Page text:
Family Members Not Volunteers

People who are looking for a church to attend sometimes ask me, “What can I do at your church?” I understand that question. People want to be useful. They want to be involved in ministry. I understand the concern. But it has come to sound weird to me. It sounds like my son (who was adopted at the age of 6) sitting me down before the adoption and asking, “So if I join this family what will I do? What job will I have in this family? What can I do for you? How can I volunteer?” It turns out he never asked those questions. His main concern was whether we were a nice family. We never thought through what he would “do” as part of our family. He would be a family member. He would be our son. His identity as our son was central to the role he would play in our family.

Joining a church is like joining a family. The church isn’t a volunteer organization. We aren’t looking for a few good volunteers. Our primary concern isn’t what you can do for us. Our son got to know us and we got to know him. We settled into our roles as Father  and Mother and Son. Eventually we realized he should “do” something in this family. It tends to be feeding the dog, calling the dog in when she is barking in the backyard, and cleaning up the doggie dodo. It happened kind of naturally- It was stuff I was sick of doing! He could do all of these chores, so we assigned them to him. He was part of the family, so he started to do things, but that was secondary.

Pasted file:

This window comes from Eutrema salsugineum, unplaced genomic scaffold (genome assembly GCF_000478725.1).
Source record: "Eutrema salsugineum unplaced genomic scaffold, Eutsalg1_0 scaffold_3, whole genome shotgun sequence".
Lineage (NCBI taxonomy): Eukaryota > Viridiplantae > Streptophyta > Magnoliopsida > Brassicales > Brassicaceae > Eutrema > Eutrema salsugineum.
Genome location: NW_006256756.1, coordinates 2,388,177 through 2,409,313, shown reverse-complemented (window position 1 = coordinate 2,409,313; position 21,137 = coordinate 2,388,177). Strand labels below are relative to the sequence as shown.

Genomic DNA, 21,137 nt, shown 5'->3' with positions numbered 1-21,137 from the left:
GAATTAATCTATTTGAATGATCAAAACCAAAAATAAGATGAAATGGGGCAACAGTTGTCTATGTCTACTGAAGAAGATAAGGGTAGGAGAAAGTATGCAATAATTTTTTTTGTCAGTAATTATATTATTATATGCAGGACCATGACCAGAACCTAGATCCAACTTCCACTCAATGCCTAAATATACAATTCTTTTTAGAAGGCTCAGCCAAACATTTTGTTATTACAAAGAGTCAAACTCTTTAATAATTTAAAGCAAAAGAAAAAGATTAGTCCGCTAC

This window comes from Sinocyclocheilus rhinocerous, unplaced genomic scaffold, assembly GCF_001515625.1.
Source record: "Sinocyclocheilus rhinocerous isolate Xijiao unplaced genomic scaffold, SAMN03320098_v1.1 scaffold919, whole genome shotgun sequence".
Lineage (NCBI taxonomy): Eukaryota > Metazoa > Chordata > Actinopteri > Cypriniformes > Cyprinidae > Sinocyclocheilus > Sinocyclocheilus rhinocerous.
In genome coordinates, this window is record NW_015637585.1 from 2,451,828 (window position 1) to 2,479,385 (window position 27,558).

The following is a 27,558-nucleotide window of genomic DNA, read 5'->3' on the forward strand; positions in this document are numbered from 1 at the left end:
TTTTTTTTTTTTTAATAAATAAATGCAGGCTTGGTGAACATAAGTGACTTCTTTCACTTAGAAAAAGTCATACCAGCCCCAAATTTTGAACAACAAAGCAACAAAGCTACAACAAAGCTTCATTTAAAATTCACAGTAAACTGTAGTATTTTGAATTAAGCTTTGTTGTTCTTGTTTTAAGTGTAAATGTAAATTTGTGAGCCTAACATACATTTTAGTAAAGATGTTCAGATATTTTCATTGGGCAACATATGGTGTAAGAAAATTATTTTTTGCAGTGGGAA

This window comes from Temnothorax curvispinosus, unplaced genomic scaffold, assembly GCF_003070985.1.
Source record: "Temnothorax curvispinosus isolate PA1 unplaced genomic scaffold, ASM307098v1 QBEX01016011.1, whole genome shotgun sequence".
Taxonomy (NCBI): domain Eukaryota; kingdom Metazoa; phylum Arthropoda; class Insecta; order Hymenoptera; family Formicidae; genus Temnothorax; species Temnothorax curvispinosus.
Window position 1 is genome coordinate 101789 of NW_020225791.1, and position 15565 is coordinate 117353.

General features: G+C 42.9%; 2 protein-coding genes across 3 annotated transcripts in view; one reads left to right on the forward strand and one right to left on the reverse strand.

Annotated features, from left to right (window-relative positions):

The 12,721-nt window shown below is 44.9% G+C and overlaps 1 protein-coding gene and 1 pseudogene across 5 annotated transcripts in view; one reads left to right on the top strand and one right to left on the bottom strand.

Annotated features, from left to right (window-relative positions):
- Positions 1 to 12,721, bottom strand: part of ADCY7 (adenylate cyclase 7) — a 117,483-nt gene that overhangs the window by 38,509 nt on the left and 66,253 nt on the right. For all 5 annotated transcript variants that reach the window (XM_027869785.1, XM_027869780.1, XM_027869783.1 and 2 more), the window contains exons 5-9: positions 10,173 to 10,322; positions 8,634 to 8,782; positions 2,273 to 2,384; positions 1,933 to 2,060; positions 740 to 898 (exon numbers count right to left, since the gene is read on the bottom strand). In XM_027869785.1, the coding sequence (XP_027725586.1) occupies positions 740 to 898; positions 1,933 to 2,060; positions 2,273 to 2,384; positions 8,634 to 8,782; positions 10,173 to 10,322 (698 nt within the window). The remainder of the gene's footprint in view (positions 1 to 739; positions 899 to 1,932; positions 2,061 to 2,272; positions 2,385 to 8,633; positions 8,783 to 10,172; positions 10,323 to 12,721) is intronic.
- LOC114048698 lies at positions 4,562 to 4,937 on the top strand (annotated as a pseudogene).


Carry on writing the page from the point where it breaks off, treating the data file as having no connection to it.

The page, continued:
“I’m joining the church – What can I do?” Be a part of it. Be you. Be present. Get to know your fellow church members. Learn how you can serve and love them. Eventually we will get to whether there is something you can “do.” You aren’t what you “do” though. You are a brother or sister. You are part of the family. There will be jobs and tasks and chores in the church.  What you do is secondary though. I think we often consider what we volunteer for or what we “do” in the church as the primary thing, but it isn’t.

What is primary? You are part of the family. Love and Serve. I don’t mean serve as a volunteer in a ministry program. I mean serve with your everyday life. We often want to see things done, and we think that we need a program to do so, but God has designed the church as a family. You can “do” a lot of things, but let’s slow down and consider who we are first. Take up your role as a family member. How can you love and serve those around you? Let’s allow that question to lead the way.

Most of what needs to happen in the church happens in everyday life. If someone asks you what you do at the church you can tell them that you go out to coffee with one person, you welcome people into your home for dinner, you throw parties, you pray for your fellow church members, oh…and you also help lead worship. Think of the everyday before you think of “programmatic” ministry. Both are important, but we so easily miss the ministry in the everyday.

Your calling as a church member: Allow these people to become your people. Love these people. Serve these people.